March 29, 2024 (Good Friday)

“A Eulogy for Jesus”

In our Lenten Devotional Study groups this week, we pondered the theme of “Grief.” We shared about some of our own experiences of grief at the death of a friend or family member, and about some of the things that were helpful for us as we worked through our mourning.

And then we talked about Jesus and his death. We thought about the people who were present when Jesus died, who were crying out in anguish at the loss of their loved one. Their grief was complicated because it wasn’t just a friend who died, but the Teacher they had come to believe would be their Messiah. It was not only loss and longing that they felt, but also confusion about what to do next. If the Messiah was dead, what now?

It’s not quite the same for us today. On Good Friday, we normally tell the story of Jesus’ passion and death, remembering the horror of his unjust arrest and execution, and sitting in the feelings that evokes for us. But we also know that it’s not the end of the story, and that he will be raised. We won’t hunker down and cry through Saturday like they might have done, but we’ll wait with anticipation for the celebration that we know is coming on Sunday morning.

One of the things we agreed about in our study groups was that when someone dies, there are some things we need to do. The exact rituals and practices can vary in different cultures, communities, or even families. But we need to have safe spaces to express our feelings. We need to have the chance to talk about the person who died – lamenting our loss, giving thanks for all the good that came into the world through them, sharing tears and laughter with people who knew them too, and entrusting our loved one into God’s care.

So, on this Good Friday as we mark the death of Jesus, our Friend, our Teacher, our Lord, and our Saviour, we are doing the things that people need to do when someone they love has died. Thanks to the study group participants for your contributions to this eulogy for Jesus. Just like any family or group of friends preparing for a funeral or a “celebration of life,” this eulogy (literally, a “good word”) was prepared by gathering the stories, memories, and favourite moments in Jesus’ life from some of his good friends here at First Church.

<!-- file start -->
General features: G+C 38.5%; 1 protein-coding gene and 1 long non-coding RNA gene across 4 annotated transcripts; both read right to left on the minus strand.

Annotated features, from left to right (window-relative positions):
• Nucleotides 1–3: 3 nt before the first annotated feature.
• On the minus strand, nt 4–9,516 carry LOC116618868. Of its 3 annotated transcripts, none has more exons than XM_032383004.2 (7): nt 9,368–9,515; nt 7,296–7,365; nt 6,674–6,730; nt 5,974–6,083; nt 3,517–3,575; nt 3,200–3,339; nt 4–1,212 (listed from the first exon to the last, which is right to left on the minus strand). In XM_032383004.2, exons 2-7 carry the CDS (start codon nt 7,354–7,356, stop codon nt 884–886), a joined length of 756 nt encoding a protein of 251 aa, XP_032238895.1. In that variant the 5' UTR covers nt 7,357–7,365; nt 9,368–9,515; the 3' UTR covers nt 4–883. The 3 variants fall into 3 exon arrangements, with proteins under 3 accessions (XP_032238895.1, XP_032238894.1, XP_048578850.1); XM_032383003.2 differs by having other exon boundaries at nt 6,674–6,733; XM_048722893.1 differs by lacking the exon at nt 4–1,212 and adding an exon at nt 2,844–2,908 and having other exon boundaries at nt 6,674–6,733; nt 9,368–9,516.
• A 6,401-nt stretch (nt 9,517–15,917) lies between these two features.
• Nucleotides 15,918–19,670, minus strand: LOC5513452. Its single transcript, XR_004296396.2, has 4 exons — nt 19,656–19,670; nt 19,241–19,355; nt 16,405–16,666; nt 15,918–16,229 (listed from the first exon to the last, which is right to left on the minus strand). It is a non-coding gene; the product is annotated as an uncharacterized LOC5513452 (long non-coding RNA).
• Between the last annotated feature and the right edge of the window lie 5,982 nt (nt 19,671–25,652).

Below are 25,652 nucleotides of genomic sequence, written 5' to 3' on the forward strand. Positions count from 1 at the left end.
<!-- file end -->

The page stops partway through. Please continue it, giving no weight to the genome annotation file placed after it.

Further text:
Jesus of Nazareth was born some time around the year 0, possibly as early as the year 4 BCE. Jesus is survived by his mother, Mary, several brothers and sisters, nieces and nephews, and a significant group of students that he considered good friends.

Jesus’ death was very sudden, tragic, and unjust. He was terribly young, and we are all feeling a lot of shock and confusion about what has happened in the last few days. But I want to say thank you to Joseph of Arimathea for taking care of the burial arrangements. And thank you to the two Marys who will be bringing spices to prepare Jesus’ body for eternal rest.

Jesus grew up in the home of a carpenter, so he learned that trade. He could have made a good living with the skills he learned when he was young, but his passion was for something else. He loved to read Scripture and explore deep questions of life, God, meaning, purpose, and human relationships.

Some here will remember when he was only 12 years old and the whole family was up in Jerusalem for one of the great festivals. Mary has told this story many times, about how Jesus disappeared that day. She had all the other children and cousins rounded up and they had started the journey home to Nazareth, but suddenly they realized that the eldest, Jesus, was not with them. You know where he was, right? Sitting in the temple with the teachers and scribes. Asking questions, discussing, debating, and doing a fair amount of teaching himself! He was only twelve! But that was Jesus.

When he finally decided to leave the carpenter’s life and went out on the road to teach and preach, he was always in conversations like that about God, the universe, and everything. He told stories to the crowds that gathered to listen for his wisdom in parables, and he explained what they meant to his closest followers that he gathered to go along with him. He discussed and debated with the religious experts, and never flinched or backed down, even when they tried to trick him or trap him into saying something he shouldn’t.

Jesus had special relationships with so many good friends, and most of his disciples will always treasure the memory of the first time they met him, and when he called them to follow. They dropped their fishing nets, or left their tax booths, or leapt up from their sick beds to become his students, friends, and followers.